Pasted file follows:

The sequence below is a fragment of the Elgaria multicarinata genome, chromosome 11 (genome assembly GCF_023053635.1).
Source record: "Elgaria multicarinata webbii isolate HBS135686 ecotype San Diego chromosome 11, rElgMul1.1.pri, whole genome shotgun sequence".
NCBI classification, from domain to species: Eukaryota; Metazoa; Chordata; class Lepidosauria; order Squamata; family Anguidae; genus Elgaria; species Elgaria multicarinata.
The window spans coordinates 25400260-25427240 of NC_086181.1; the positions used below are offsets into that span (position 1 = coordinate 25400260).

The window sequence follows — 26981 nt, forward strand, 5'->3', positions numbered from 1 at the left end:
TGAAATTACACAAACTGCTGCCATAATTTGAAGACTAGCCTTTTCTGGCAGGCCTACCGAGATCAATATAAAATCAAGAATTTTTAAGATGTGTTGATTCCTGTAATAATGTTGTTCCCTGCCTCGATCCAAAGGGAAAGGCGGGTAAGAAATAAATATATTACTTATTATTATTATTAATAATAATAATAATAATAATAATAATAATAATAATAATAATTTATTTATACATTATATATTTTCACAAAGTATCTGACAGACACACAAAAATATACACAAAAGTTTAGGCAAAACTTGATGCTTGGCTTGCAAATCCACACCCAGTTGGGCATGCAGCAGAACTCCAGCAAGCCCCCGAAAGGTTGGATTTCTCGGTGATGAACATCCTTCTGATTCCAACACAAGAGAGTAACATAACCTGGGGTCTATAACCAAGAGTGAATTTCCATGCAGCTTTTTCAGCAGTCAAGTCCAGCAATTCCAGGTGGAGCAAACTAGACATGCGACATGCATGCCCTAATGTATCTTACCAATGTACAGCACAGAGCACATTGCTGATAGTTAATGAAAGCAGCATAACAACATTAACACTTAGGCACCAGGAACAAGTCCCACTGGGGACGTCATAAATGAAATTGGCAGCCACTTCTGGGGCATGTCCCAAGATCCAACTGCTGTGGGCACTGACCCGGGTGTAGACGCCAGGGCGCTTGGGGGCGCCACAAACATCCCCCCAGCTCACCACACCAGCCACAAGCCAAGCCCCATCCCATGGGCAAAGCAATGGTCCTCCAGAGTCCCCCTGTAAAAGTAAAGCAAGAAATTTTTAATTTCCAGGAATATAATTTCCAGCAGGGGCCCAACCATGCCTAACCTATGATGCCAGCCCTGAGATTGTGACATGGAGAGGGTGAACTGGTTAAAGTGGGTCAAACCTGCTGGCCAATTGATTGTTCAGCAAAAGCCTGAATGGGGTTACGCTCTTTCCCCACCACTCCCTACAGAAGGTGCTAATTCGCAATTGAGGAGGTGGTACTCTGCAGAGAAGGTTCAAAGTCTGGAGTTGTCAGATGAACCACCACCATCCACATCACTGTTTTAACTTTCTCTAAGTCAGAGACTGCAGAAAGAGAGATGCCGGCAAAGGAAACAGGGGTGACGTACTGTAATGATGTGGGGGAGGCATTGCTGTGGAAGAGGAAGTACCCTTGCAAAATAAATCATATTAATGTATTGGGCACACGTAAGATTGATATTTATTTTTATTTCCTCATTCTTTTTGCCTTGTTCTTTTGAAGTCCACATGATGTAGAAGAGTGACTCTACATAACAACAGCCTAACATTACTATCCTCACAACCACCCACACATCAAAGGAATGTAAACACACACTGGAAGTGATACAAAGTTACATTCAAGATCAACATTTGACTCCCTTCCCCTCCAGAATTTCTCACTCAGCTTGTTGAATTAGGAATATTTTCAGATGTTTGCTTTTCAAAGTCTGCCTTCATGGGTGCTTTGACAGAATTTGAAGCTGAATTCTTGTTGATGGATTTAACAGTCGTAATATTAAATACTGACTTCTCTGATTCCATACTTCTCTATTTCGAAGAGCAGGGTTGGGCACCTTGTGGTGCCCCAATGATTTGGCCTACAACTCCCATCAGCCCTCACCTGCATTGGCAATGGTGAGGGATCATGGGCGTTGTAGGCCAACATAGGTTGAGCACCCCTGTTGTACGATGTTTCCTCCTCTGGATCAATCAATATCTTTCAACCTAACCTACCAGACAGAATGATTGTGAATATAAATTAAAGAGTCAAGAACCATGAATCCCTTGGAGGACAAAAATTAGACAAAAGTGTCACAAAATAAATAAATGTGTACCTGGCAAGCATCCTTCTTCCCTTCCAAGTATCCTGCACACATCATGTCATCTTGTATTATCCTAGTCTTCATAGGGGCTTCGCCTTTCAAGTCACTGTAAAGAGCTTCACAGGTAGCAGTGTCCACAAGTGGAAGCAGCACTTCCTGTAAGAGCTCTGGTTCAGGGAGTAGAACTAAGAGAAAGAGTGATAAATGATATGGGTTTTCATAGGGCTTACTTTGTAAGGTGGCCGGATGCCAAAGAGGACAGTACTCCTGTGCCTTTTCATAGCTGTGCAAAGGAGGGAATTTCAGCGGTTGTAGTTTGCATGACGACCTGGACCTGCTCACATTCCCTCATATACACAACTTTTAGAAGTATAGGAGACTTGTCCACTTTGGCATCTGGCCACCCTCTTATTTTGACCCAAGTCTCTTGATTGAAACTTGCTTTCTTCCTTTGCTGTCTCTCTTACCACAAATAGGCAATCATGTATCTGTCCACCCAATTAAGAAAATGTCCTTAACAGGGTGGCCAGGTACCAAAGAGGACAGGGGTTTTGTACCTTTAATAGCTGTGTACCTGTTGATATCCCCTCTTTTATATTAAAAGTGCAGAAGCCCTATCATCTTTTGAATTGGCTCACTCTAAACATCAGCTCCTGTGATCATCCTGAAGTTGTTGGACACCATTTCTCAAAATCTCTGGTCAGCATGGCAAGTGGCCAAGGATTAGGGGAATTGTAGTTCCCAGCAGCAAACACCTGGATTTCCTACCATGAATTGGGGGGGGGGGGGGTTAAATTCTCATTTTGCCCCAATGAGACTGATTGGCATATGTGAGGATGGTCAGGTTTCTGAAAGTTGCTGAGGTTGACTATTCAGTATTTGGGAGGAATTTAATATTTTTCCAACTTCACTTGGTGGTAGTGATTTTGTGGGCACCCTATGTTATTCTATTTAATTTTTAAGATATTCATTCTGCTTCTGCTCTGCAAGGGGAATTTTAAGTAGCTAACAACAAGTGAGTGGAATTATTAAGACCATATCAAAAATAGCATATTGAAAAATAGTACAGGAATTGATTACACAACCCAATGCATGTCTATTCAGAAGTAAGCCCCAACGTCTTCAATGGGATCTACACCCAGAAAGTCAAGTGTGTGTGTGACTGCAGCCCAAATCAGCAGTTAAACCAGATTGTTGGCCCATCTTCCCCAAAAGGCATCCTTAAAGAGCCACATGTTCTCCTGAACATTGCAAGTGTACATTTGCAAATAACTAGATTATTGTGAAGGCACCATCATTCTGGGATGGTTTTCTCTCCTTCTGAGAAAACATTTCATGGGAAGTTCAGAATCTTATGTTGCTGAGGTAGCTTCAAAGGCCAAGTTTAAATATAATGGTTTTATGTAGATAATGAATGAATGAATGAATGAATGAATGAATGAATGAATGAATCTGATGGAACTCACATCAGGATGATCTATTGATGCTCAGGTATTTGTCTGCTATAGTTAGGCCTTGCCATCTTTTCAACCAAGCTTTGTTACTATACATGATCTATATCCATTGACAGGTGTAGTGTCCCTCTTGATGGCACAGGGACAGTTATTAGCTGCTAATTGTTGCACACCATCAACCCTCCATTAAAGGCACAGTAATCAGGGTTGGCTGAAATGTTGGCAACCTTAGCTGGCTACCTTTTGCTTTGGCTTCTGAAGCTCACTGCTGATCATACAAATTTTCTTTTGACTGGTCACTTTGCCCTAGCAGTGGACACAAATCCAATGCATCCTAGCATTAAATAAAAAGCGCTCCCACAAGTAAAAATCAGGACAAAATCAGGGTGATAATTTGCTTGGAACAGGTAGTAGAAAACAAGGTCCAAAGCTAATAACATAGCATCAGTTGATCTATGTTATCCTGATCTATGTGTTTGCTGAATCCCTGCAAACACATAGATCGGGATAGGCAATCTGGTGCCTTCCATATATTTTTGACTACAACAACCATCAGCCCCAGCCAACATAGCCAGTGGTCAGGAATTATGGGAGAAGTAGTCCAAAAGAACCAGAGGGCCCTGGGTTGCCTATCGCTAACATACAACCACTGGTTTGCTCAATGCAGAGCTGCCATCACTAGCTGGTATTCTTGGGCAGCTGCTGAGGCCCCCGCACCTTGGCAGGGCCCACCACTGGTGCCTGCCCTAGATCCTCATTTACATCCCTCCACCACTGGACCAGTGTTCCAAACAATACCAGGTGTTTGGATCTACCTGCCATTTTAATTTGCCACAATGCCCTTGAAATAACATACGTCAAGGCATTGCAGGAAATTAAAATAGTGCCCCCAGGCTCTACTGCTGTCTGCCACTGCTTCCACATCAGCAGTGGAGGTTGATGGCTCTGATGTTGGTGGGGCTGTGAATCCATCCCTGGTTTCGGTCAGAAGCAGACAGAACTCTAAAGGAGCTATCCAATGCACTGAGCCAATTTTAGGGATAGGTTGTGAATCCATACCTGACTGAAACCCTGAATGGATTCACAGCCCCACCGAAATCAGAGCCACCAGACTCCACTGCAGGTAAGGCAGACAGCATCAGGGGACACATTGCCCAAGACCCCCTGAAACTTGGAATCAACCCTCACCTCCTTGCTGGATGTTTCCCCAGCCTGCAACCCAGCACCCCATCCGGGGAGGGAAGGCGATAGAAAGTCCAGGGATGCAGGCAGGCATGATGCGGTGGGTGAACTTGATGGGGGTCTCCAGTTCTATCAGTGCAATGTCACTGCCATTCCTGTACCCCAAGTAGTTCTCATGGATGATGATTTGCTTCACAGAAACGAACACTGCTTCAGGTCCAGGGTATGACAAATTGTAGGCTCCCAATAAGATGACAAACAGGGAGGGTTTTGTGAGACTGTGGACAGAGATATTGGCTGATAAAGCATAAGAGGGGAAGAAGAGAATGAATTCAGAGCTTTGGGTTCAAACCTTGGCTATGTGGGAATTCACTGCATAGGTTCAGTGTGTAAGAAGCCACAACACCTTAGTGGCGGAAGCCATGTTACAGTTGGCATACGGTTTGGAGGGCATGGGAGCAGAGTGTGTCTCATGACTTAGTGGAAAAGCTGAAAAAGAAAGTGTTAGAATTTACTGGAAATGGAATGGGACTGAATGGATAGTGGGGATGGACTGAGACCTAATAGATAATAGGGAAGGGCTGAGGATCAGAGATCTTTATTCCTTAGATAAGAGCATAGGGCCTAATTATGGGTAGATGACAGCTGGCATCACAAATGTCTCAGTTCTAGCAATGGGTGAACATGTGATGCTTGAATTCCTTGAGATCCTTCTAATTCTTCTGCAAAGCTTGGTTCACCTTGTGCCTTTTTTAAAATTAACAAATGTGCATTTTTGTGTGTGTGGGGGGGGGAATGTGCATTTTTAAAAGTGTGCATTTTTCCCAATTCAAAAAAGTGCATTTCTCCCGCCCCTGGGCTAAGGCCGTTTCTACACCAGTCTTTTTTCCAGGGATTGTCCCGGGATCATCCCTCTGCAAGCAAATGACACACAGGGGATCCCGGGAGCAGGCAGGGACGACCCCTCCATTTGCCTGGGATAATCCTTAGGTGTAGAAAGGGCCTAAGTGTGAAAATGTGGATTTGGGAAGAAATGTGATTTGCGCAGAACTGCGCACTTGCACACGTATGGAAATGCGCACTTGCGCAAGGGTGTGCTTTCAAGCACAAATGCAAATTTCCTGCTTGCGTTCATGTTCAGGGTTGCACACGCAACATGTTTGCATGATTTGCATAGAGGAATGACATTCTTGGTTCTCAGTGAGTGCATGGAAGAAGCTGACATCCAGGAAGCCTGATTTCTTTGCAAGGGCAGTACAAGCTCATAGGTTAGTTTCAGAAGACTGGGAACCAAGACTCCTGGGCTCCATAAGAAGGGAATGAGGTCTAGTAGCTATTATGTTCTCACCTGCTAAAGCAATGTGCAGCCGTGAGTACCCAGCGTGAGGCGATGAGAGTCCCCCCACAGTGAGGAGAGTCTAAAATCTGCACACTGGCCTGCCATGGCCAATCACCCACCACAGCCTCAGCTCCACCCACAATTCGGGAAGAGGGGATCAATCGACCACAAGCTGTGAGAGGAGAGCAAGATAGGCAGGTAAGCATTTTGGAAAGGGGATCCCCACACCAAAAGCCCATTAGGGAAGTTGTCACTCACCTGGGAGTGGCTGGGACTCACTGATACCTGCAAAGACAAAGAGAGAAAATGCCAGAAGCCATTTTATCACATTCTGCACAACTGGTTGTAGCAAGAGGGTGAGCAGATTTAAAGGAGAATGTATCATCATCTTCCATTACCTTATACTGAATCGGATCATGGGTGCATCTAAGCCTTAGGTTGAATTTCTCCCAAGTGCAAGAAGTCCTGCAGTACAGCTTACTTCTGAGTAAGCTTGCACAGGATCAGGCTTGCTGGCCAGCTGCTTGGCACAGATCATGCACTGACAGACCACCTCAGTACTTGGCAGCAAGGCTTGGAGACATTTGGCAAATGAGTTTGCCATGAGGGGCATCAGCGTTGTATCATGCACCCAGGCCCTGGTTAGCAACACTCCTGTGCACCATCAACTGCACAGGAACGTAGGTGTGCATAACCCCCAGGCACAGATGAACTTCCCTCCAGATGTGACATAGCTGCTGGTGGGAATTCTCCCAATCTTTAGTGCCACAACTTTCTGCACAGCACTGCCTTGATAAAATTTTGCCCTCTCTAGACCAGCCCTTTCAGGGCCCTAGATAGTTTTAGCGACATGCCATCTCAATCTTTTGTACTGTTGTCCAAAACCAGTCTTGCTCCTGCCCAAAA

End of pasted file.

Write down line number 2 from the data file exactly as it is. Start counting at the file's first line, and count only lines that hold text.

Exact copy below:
Source record: "Elgaria multicarinata webbii isolate HBS135686 ecotype San Diego chromosome 11, rElgMul1.1.pri, whole genome shotgun sequence".